The new normal, the new trend, the new comfortability, the new… way to work for corporate? We’ve all heard just how awesome and freedom-like working from home can be, but, is it productive? Or, is the new generation of labor force, for lack of better term, just lazy?
According to an article by apollotechnical.com, “An estimate by Upwork states that 1 in 4 Americans which is over 26% of the American workforce is expected to work remotely through 2021.” 1 in 4 people working from home is not a few. That affects many aspects of the economy, whether is be commercial real estate, gas demand, and maybe even nicer apparel companies such as those that sell formal dress wear. Apparently, however, there can be many pros to working from home. The article goes on to say, “A study by Standford of 16,000 workers over 9 months found that working from home increase productivity by 13%. This increase in performance was due to more calls per minute attributed to a quieter more convenient working environment and working more minutes per shift because of fewer breaks and sick days. In this same study workers also reported improved work satisfaction, and attrition rates were cut by 50%.”
Prior to the outbreak pandemic of Covid-19, work from home was taboo. The term “work from home” itself was hardly spoken in the same breath as the word “productive.” The quick spreading and public fear of the contagious covid-19 virus caused companies to rethink how to work since; after all, the world couldn’t just shut down entirely. In comes the ever-forbidden “work from home” idea, and it seems to be… working? The same article states “Working Remotely Can Increase Productivity up to 77%. 77% of those who work remotely at least a few times per month show increased productivity, with 30% doing more work in less time and 24% doing more work in the same period of time according to a survey by ConnectSolutions.” It appears comfortability and productivity really do go hand in hand. Reports from surveys taken in the past couple of months show working from home is producing a better turnaround on projects, and increasing productivity. Great Place to Work compared employee productivity from March to August of 2020, the first six months of stay-at-home orders, to the same six-month stretch in 2019. Remote work productivity was stable or increased when working remotely from home, according to a 2-year study of 800,000 employees. Prodoscore reports an increase in productivity by 47% since March of 2020 (compared to March and April 2019), and have deciphered when people are the most productive. The report states workers are the most productive on Tuesday, Wednesday, and Thursday; and between 10:30am and 3:00pm. The average workday still reflects an 8:30am to 5:30pm schedule, and more workers are using emailing and Customer Relationship Management software to stay in contact with co-workers.”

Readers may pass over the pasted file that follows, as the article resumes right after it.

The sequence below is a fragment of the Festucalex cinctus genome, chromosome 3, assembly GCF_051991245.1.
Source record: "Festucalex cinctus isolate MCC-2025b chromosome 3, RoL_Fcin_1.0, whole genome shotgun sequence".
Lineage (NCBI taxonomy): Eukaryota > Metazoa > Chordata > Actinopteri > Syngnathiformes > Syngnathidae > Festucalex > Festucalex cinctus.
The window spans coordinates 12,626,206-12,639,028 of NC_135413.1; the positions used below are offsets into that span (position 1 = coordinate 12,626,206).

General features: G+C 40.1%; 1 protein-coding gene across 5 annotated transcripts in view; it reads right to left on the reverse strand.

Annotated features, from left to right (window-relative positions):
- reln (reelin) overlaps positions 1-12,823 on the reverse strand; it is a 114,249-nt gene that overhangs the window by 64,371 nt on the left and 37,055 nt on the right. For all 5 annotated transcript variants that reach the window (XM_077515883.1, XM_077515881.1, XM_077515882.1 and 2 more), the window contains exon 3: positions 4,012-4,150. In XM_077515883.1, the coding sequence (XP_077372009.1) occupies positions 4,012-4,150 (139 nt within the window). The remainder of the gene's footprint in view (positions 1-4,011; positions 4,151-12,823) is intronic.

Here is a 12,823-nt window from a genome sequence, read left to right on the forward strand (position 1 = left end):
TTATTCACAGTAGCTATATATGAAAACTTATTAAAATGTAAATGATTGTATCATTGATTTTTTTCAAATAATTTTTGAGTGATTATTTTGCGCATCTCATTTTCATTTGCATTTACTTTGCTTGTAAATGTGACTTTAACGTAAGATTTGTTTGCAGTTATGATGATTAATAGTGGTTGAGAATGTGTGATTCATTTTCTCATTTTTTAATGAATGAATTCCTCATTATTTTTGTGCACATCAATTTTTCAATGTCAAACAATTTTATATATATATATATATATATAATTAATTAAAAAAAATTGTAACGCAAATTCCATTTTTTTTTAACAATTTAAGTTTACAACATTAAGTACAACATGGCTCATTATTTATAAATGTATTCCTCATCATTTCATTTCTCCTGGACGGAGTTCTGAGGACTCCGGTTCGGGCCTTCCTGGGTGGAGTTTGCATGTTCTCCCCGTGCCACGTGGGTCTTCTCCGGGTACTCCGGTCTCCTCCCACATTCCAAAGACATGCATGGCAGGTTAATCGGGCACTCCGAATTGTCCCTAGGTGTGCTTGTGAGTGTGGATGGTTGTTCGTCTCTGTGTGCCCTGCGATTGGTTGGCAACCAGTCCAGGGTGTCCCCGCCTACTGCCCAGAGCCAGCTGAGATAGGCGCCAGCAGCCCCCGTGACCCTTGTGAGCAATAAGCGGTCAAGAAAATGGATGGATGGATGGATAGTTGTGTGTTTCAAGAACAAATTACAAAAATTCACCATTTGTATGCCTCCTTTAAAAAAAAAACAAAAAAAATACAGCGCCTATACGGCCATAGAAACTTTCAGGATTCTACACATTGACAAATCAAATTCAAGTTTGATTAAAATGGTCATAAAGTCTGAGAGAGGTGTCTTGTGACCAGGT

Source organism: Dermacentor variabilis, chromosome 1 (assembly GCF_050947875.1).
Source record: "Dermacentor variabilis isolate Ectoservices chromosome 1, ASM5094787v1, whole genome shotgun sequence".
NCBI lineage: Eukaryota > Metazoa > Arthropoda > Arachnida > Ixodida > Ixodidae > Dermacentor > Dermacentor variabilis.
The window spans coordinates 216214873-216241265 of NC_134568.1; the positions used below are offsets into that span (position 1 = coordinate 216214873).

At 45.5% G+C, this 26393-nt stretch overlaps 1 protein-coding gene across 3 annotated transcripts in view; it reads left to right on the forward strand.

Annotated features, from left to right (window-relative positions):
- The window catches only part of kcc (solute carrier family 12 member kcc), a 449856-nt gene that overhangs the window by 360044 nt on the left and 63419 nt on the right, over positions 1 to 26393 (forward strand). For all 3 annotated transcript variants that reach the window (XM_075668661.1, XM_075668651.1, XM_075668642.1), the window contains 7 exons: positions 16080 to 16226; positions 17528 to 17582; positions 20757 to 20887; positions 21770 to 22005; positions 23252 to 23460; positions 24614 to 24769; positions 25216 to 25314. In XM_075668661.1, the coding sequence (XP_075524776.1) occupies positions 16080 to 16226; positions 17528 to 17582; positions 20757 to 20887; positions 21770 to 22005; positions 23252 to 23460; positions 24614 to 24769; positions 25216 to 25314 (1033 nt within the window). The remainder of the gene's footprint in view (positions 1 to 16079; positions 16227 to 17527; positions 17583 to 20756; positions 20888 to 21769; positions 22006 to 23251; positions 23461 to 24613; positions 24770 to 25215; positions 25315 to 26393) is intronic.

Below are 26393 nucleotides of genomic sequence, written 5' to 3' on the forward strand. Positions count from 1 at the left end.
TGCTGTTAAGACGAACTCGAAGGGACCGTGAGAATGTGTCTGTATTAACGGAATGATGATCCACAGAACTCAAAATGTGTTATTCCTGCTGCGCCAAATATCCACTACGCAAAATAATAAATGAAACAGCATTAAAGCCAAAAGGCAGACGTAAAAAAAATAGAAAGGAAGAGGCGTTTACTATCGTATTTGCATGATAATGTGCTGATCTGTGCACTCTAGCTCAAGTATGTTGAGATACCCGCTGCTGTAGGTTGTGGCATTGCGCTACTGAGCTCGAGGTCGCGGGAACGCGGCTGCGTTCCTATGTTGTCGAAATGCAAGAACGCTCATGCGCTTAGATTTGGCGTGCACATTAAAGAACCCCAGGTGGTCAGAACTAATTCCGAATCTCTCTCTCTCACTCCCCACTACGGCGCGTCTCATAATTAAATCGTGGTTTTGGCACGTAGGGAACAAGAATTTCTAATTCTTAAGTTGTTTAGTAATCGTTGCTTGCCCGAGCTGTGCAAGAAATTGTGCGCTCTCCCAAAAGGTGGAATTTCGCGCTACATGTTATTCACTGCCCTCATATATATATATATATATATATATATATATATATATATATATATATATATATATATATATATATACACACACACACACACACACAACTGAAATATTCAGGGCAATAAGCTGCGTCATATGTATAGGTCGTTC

But it can’t be all sunshine and rainbows, right? Surely, not everyone is suddenly more productive now that they don’t have to drive to and from work every day. According to indeed.com, working from home can cause increased isolation, higher home office costs, risk of overworking, distractions at home, workplace disconnect, disproportionate work-life balance, and less physical face time with others.
The argument to whether working from home increases productivity is a tough debate, and one I’m sure won’t be going away any time soon. Get used to the idea of working from home, though, as many are now viewing it as the new normal, new comfortable job style, and new way to work for corporate.